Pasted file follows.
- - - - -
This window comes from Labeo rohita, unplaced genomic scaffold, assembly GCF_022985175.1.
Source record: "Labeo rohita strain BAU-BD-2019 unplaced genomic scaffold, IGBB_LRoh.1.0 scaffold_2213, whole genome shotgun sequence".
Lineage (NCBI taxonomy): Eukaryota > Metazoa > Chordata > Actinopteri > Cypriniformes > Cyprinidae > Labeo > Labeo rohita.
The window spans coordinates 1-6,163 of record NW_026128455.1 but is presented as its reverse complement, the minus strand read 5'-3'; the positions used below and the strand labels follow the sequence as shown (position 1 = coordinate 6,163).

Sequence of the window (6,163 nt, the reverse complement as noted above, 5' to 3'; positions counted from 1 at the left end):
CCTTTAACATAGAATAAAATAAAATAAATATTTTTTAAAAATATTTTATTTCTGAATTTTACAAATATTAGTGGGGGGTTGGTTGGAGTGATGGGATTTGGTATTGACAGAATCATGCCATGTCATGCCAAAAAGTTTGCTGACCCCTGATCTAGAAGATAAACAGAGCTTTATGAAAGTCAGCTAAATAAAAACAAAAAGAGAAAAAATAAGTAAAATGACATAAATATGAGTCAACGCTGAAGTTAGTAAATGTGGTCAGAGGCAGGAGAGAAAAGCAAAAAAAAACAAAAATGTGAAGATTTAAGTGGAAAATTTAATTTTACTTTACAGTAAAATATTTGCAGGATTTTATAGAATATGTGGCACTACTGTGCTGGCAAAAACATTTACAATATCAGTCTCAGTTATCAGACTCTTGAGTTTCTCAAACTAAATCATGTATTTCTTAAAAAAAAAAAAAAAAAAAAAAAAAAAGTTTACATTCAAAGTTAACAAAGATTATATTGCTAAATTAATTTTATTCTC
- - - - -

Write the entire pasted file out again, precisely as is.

This window comes from Labeo rohita, unplaced genomic scaffold, assembly GCF_022985175.1.
Source record: "Labeo rohita strain BAU-BD-2019 unplaced genomic scaffold, IGBB_LRoh.1.0 scaffold_2213, whole genome shotgun sequence".
Lineage (NCBI taxonomy): Eukaryota > Metazoa > Chordata > Actinopteri > Cypriniformes > Cyprinidae > Labeo > Labeo rohita.
The window spans coordinates 1-6,163 of record NW_026128455.1 but is presented as its reverse complement, the minus strand read 5'-3'; the positions used below and the strand labels follow the sequence as shown (position 1 = coordinate 6,163).

Sequence of the window (6,163 nt, the reverse complement as noted above, 5' to 3'; positions counted from 1 at the left end):
CCTTTAACATAGAATAAAATAAAATAAATATTTTTTAAAAATATTTTATTTCTGAATTTTACAAATATTAGTGGGGGGTTGGTTGGAGTGATGGGATTTGGTATTGACAGAATCATGCCATGTCATGCCAAAAAGTTTGCTGACCCCTGATCTAGAAGATAAACAGAGCTTTATGAAAGTCAGCTAAATAAAAACAAAAAGAGAAAAAATAAGTAAAATGACATAAATATGAGTCAACGCTGAAGTTAGTAAATGTGGTCAGAGGCAGGAGAGAAAAGCAAAAAAAAACAAAAATGTGAAGATTTAAGTGGAAAATTTAATTTTACTTTACAGTAAAATATTTGCAGGATTTTATAGAATATGTGGCACTACTGTGCTGGCAAAAACATTTACAATATCAGTCTCAGTTATCAGACTCTTGAGTTTCTCAAACTAAATCATGTATTTCTTAAAAAAAAAAAAAAAAAAAAAAAAAAAGTTTACATTCAAAGTTAACAAAGATTATATTGCTAAATTAATTTTATTCTC